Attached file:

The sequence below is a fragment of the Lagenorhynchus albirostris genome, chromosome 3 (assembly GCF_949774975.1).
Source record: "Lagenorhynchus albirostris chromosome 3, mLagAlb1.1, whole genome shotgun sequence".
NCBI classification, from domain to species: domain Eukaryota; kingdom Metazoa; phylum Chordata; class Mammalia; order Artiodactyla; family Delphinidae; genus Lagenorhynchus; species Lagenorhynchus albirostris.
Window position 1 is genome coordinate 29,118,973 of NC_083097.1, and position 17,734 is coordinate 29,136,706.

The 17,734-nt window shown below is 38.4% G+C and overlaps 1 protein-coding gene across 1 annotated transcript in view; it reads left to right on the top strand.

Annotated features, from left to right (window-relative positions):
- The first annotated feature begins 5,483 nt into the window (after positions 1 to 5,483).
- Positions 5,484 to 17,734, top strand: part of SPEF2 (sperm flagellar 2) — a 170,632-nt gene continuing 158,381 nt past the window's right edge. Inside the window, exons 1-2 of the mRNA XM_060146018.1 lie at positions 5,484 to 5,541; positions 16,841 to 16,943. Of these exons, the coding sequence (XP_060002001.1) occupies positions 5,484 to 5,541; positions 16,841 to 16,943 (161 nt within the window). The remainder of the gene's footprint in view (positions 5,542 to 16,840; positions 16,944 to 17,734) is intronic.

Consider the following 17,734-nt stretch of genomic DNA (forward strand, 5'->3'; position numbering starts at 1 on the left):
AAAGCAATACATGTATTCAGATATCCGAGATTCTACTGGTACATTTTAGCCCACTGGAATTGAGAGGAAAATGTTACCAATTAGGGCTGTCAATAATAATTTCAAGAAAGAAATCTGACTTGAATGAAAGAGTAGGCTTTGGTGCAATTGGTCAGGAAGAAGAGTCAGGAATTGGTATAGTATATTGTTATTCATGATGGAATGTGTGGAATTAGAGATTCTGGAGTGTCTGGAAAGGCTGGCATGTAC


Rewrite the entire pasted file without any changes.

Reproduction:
The sequence below is a fragment of the Lagenorhynchus albirostris genome, chromosome 3 (assembly GCF_949774975.1).
Source record: "Lagenorhynchus albirostris chromosome 3, mLagAlb1.1, whole genome shotgun sequence".
NCBI classification, from domain to species: domain Eukaryota; kingdom Metazoa; phylum Chordata; class Mammalia; order Artiodactyla; family Delphinidae; genus Lagenorhynchus; species Lagenorhynchus albirostris.
Window position 1 is genome coordinate 29,118,973 of NC_083097.1, and position 17,734 is coordinate 29,136,706.

The 17,734-nt window shown below is 38.4% G+C and overlaps 1 protein-coding gene across 1 annotated transcript in view; it reads left to right on the top strand.

Annotated features, from left to right (window-relative positions):
- The first annotated feature begins 5,483 nt into the window (after positions 1 to 5,483).
- Positions 5,484 to 17,734, top strand: part of SPEF2 (sperm flagellar 2) — a 170,632-nt gene continuing 158,381 nt past the window's right edge. Inside the window, exons 1-2 of the mRNA XM_060146018.1 lie at positions 5,484 to 5,541; positions 16,841 to 16,943. Of these exons, the coding sequence (XP_060002001.1) occupies positions 5,484 to 5,541; positions 16,841 to 16,943 (161 nt within the window). The remainder of the gene's footprint in view (positions 5,542 to 16,840; positions 16,944 to 17,734) is intronic.

Consider the following 17,734-nt stretch of genomic DNA (forward strand, 5'->3'; position numbering starts at 1 on the left):
AAAGCAATACATGTATTCAGATATCCGAGATTCTACTGGTACATTTTAGCCCACTGGAATTGAGAGGAAAATGTTACCAATTAGGGCTGTCAATAATAATTTCAAGAAAGAAATCTGACTTGAATGAAAGAGTAGGCTTTGGTGCAATTGGTCAGGAAGAAGAGTCAGGAATTGGTATAGTATATTGTTATTCATGATGGAATGTGTGGAATTAGAGATTCTGGAGTGTCTGGAAAGGCTGGCATGTAC